What is Notgeld

Notgeld is a German word that means "emergency money." It denotes a form of quasi-currency issued by a body other than a central bank, which is generally the only official issuer of a nation's currency, and therefore is not legal tender. Although the idea goes back centuries, the term notgeld dates to the huge amount of emergency money printed in Germany and Austria after World War I. 


Notgeld tended to be issued when central banks couldn't print or produce enough currency to cover immediate needs. The problem generally cropped up during periods of severe hyperinflation, when money lost its value overnight; or during wartime, when resources became scarce. To meet currency needs, states, municipalities and even neighborhoods or clubs printed notgeld. The emergency money almost always had an expiration date, either printed on the note itself or announced in the newspaper. Some merchants printed notgeld specifically for purchases at that store.

While notgeld typically appeared in the form of paper money, it sometimes included coins, stamps, playing cards and even raw materials like coal. Minters of notgeld coins used cheaper base metals during wartime, with the promise (inscribed on the coin) that they could be exchanged for actual gold or silver after the war. Of course, if the issuer lost the war, holders of the base coins were out of luck. Sometimes in periods after wars, people used melted-down guns to mint notgeld coins, hence the term “gun money.”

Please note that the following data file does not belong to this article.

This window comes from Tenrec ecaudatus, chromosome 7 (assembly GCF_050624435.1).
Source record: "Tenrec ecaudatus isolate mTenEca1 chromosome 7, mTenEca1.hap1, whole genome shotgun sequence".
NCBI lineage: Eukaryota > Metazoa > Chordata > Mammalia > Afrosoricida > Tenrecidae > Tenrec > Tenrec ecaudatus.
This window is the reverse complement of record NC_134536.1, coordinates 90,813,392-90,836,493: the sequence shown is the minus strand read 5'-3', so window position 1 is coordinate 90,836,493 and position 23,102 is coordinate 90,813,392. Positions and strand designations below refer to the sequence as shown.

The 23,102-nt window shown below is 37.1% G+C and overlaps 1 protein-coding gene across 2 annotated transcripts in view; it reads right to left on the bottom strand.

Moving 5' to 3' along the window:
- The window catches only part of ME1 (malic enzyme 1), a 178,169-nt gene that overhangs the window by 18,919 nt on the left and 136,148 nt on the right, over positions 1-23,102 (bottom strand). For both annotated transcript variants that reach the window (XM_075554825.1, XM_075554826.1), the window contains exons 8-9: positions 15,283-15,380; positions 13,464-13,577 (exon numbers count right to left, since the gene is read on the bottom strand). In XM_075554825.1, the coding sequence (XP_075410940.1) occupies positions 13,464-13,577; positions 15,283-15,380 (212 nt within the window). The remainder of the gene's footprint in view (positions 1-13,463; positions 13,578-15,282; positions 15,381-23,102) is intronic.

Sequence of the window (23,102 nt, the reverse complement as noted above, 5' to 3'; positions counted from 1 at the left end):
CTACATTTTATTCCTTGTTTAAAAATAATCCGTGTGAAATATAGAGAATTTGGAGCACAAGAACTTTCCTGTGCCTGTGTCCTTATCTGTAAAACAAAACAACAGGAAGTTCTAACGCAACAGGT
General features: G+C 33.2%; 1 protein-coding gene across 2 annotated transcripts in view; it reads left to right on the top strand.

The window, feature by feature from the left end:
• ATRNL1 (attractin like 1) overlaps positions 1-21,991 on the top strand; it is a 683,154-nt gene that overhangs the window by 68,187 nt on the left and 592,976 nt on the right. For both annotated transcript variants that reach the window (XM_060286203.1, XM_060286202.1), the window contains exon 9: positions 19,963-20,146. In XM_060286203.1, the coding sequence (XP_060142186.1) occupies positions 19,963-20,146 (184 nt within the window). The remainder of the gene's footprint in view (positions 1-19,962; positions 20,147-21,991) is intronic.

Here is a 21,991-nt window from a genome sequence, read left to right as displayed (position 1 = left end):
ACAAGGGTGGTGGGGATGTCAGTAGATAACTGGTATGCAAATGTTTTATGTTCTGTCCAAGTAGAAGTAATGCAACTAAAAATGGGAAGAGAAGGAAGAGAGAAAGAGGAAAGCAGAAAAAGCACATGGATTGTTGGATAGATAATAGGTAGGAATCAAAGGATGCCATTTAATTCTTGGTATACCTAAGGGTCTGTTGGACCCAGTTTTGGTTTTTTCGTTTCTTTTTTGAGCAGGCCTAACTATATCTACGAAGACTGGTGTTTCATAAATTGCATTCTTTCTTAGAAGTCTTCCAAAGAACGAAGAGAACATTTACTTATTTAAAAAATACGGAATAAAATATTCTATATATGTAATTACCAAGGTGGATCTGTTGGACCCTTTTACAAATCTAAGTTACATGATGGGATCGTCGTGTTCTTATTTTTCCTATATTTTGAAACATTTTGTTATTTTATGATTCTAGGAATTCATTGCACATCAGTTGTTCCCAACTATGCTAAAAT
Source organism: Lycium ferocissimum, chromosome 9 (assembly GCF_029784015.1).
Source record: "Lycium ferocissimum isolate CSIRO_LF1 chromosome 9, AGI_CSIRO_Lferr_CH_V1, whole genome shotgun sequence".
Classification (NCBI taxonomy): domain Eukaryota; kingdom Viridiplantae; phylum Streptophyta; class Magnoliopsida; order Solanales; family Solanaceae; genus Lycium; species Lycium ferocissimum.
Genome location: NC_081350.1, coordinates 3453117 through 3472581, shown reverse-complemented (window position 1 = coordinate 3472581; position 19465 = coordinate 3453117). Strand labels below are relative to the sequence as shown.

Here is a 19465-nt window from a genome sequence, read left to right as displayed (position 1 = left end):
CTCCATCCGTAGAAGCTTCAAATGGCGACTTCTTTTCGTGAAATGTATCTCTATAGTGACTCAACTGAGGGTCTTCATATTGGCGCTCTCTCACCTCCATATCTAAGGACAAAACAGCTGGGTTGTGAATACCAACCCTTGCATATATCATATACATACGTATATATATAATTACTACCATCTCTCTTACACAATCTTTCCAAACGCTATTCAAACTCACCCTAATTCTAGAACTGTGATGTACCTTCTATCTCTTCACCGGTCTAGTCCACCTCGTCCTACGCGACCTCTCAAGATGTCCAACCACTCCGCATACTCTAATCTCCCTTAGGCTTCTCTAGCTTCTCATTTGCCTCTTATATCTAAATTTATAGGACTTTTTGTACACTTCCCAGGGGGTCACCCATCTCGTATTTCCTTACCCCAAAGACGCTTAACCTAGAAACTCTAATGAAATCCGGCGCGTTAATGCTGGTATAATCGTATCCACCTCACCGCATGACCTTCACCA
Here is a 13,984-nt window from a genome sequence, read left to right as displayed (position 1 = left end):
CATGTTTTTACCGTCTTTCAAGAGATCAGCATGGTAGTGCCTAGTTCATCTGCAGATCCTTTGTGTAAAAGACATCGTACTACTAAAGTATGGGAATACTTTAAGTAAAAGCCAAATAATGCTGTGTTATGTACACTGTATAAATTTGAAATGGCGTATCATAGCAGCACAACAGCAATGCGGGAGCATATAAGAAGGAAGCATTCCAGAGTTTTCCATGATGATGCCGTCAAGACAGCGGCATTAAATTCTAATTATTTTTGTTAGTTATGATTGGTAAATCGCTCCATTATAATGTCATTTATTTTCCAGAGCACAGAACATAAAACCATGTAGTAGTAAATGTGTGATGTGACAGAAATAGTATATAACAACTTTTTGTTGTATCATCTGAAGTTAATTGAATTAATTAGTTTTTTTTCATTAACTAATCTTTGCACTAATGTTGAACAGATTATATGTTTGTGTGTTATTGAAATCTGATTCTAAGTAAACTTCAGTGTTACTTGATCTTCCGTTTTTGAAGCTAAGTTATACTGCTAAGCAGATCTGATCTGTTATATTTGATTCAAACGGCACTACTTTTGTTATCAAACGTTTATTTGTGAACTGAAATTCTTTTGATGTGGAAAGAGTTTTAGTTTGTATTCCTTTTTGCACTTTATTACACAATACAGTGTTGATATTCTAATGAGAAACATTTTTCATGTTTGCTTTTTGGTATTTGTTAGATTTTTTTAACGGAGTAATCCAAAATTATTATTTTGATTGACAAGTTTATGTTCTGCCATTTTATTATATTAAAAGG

Notgeld appeared in abundance and in a variety of styles in Germany and Austria both during and after World War I. In Germany alone some 36,000 different types of notes, issued by more than 3,500 towns, cities and firms are known. At the height of the interbellum hyper-inflation during the 1920s, notgelds circulated in denominations of multiple trillions of Deutsche marks.

Notgeld Used Around the World

While most associated with central European countries during the early 20th Century, other governments used notgeld throughout most of the history of currency. Feudal Japan, revolutionary France, India during the Raj, China before the communist revolution, and the United States during the Civil War all used notgeld.

From Emergency to Hobby

Today, historic notgeld of all sorts is eagerly collected, and prized for its imaginative and colorful designs and illustrations. Some examples can sell for thousands of dollars, making many worth considerably more today than when they were printed.